Long Finance – The Future of UK Fraud

The observation that “The International nature of fraud is not just on the rise, rather it is endemic” sums up the Future of Fraud in a compelling and disquieting manner.

There are no simple answers.

Imagine in Victim’s Narratives, from the year 2032, “her bank refuses to accept any liability”. This suggests over the next 10 years, “fraud remains the banks’ customers problem”. This attitude towards people must evolve quickly to a more understanding and caring approach as only a few percentages of the population are dodgy. Banks, however, give bank accounts to everyone passing their KYC (Know Your Customer) program but rarely discuss how the account is being used and if it is used for fraud.

The report notes some home truths:

• “The UK largely deals with fraud, accounts for 39% of all crime, through a multiplicity of forces and agencies” which requires greater collaboration

• “The CSEW (Crime Survey for England and Wales) showed 68.9% of fraud victims incurred financial loss”, an estimated 1.3 million people

• “The volume of fraudulent activity is so high, traditional manpower-based approaches to investigate and closure of the fraud are of limited use”

• “Fraud is never a victimless crime – behind the financial figures are ruined lives, mental anguish, and erosion of trust” – a double blow for victims

• “email and social networking has greatly simplified people access and complicated anti-fraud authorities” task of tracking down criminals’

• “Victims of Fraud – greater in higher-income households (earning £50,000+)” Willy Sutton’s Law “that’s where the money is” now used by fraudsters

The report does make recommendations including:

• Software can show the validity of the telephone call, website and Payee at point of contact

• Regulations to name and shame the most culpable financial institutions, by requesting a public apology and undergo anti-fraud reform training

• Using AI on fraudulent activities to flag transactions and preventing further attempts to transfer larger sums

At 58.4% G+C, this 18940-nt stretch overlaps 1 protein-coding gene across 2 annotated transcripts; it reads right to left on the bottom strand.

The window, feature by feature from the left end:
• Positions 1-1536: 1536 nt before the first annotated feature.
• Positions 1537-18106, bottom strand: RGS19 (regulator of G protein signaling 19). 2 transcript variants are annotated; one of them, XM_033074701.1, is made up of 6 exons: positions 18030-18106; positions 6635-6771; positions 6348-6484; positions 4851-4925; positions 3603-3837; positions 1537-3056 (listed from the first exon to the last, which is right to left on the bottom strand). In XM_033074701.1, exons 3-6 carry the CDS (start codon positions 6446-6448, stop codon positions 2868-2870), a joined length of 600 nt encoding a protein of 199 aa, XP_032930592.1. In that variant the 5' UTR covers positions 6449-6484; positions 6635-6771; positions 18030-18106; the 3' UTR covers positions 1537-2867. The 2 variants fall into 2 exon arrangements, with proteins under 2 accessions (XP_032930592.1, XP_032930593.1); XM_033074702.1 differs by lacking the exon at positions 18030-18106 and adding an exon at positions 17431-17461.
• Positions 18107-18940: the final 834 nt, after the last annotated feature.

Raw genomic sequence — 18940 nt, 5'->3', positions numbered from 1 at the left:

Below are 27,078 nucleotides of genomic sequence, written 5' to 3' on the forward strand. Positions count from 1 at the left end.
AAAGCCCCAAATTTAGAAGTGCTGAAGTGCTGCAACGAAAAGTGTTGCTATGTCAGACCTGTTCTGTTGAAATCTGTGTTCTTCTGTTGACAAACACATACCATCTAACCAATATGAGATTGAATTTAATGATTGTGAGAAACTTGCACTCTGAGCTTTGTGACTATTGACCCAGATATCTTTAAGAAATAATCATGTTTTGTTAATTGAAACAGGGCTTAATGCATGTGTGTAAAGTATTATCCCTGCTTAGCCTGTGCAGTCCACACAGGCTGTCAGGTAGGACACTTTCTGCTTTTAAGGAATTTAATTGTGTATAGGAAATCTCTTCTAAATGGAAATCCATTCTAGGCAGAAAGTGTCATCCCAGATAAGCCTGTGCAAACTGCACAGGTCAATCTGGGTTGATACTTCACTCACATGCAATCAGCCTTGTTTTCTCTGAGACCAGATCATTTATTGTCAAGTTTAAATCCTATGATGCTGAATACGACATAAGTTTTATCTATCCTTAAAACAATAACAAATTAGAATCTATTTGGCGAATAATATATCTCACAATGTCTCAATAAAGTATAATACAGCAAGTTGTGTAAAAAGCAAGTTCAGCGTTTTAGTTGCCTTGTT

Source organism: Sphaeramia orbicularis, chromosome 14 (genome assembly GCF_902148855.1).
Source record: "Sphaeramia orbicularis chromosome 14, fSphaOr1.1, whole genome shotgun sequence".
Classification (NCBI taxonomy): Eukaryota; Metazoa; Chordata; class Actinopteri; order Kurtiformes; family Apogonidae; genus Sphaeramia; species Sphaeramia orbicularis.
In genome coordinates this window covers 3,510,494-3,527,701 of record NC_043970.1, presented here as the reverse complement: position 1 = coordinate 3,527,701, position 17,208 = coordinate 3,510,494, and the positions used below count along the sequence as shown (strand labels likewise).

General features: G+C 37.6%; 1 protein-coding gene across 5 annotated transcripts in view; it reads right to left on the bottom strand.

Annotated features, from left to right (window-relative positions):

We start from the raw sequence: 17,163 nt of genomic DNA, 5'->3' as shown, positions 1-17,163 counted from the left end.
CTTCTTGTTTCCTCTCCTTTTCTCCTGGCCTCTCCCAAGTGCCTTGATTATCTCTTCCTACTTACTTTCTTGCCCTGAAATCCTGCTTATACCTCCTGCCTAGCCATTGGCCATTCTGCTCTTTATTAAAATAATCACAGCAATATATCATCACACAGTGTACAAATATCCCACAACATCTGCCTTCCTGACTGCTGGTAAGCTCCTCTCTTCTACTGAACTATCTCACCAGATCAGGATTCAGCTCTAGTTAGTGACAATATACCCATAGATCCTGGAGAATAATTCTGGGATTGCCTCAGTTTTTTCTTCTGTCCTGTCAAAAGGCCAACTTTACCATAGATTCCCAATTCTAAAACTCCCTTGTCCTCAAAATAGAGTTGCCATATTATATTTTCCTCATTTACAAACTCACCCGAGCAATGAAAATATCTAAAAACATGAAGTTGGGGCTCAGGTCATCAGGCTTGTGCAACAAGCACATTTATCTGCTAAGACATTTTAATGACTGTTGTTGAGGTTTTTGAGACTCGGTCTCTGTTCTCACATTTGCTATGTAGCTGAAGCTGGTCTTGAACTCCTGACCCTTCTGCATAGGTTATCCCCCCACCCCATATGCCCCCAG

This issue is compounded by time.

Historically, Society is used to handling fraud activities over days if not months.
Fraud today is real time.

Money moves in seconds and only a tiny amount of fraud proceeds are ever recovered.

Banks and Payment Service Providers are authorised to move money. As one banker pointed out ‘when the faster payment is gone, it’s definitely, definitely gone’.

Time lines for action to prevent fraud need to be far faster than they are to day. Fraud is happening in minutes while reporting along can take hours.

The need for regulator action requires to be months not years. For example, The Payment Services Regulator (PSR) is recommending up to 50 financial institutions (FI) be in the Confirmation of Payee programme* by June 2023. The remaining 350 FIs are to join by June 2024. That’s a further two years for fraudster’s preferred bank of choice, FI without CoP.

Should time to action fail to quicken, the question posed – tongue in cheek – by The Times, ‘Is fraud a career move’ could fall under the reports’ summary.

The report concludes

“Fraud is good’ only if it helps us to figure out what needs fixing”.

The question is – who will fix it.

* CoP has shown to prevent 80% of bank payment fraud in the Netherlands
** Netherlands is now using CoP on International payments

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